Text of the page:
Food to the vulnerable under the spotlight

Donald Cameron MSP Photograph: Wullie Marr

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Highlands and Islands MSP Donald Cameron has raised concerns over possible delays to vulnerable people receiving food during the lockdown.

Thousands of people cannot leave their home during the pandemic because they have been told to isolate completely.

Mr Cameron, the opposition finance minister for the Conservatives, expressed concern about what he called ‘a different approach’ taken by the Scottish Government compared to the UK government when it comes to passing on information about vulnerable people to national supermarkets.

Mr Cameron said: ‘The UK government simply passed its list (of shielded people) on to the big chains, which allowed them to prioritise delivery slots for those who needed them most.’

He said the Scottish Government had launched a text service which ‘forced’ such people to get in touch which had not meant as many people reached out, and said there was ‘confusion’ over the numbers of people eligible.

‘Frankly, our big supermarket chains could do without having to manage a separate system in Scotland which has been introduced by the SNP simply for the sake of being different,’ said Mr Cameron.

Argyll and Bute MP Brendan O’Hara, for the SNP, said securing food deliveries to the islands over the last few weeks had been a priority.

‘While it may far easier to arrange distribution on the mainland, we face unique geographical and logistical challenges here in Argyll and Bute. I have been working with colleagues in the Scottish government, Argyll & Bute Council, and local communities to do everything we can to find a solution to this problem and get the best outcome for our island communities.

He said Fergus Ewing, cabinet secretary for the rural economy, had discussions with Tesco, the Co-op and other food producers, wholesalers and food distributors to help communities.

Meanwhile, First Minister and SNP leader Nicola Sturgeon told a media briefing this afternoon that the Scottish Government had ‘more than doubled’ grants from £35 million to £80 million.

This had allowed local councils to provide ‘immediate help’ to those on low incomes for essentials such as food, she said.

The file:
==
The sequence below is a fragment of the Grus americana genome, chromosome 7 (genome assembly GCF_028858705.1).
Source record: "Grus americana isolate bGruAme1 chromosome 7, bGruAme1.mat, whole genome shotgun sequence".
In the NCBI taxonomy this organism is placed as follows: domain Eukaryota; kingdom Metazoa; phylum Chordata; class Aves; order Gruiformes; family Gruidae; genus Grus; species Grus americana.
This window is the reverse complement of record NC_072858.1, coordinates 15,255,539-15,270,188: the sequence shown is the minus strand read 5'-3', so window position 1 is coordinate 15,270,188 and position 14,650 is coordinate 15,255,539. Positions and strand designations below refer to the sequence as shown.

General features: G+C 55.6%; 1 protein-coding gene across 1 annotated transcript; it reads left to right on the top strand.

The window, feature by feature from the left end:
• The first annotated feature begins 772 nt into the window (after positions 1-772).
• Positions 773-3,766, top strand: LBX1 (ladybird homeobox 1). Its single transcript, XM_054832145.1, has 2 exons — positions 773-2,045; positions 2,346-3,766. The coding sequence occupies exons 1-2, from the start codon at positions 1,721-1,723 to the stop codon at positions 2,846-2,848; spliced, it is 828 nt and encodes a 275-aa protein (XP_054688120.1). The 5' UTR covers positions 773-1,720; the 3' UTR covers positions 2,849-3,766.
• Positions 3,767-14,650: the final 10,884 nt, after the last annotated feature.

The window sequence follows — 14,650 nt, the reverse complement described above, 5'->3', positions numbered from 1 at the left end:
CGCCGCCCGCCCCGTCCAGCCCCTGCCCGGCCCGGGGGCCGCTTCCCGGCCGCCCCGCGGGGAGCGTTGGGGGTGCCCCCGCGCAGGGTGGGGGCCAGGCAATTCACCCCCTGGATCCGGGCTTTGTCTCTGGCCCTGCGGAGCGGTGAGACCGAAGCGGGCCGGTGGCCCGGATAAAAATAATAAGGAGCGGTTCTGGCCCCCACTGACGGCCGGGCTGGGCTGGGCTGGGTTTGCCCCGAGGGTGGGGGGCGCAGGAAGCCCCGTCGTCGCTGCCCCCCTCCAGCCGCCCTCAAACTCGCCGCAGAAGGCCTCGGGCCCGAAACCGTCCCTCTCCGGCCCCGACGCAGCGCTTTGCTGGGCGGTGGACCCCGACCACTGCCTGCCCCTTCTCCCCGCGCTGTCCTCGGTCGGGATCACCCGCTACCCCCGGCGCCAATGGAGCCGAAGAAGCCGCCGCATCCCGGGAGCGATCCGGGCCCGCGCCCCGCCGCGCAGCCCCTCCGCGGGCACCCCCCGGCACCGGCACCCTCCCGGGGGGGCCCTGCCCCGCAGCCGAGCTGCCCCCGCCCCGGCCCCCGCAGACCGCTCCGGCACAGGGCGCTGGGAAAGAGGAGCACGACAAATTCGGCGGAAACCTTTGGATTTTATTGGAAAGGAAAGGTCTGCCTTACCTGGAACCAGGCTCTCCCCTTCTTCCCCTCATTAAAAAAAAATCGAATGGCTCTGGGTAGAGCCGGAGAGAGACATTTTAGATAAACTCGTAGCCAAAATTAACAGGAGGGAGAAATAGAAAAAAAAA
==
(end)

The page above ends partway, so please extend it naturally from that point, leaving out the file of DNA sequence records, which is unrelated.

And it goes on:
Mrs Sturgeon added: ‘If you are one of the approximately 150,000 people who are in what we call the shielded group, the most vulnerable group who are being told to isolate completely, then our text messaging shielding service, or your local authority helpline or our national helpline can help you to order free weekly deliveries of basic food and essential supplies.’

‘So far, more than 41,000 packages of food have been delivered and people who have signed up in the last week, while they may not have had their first delivery, will do so shortly.’

The national helpline can also be used by others potentially at risk, she said.

These include the over-70s, people with disabilities, pregnant women, those eligible for the annual flu jab, and those needing support from mental health services, she said.

The helpline number is 0800 111 4000 and directs people to their local authority who can provide guidance on grants and food deliveries.

A government spokesperson also said it had identified and written to people in the highest clinical risk groups – the ‘shielded’ group.

A government spokesperson said: ‘If people have not received a letter but feel they should be in the shielding group, they should speak to their GP or specialist clinician.

‘Our free-of-charge grocery packages have been delivered directly to doorsteps since April 3.

‘While not everyone who is shielding needs assistance with groceries, so far, more than 60,000 people have registered for the shielding text message service and more than 31,000 people have signed up for these regular box deliveries.

‘We are also working with the main supermarkets so that they can prioritise delivery slots for those who are shielding,’ the spokesperson said.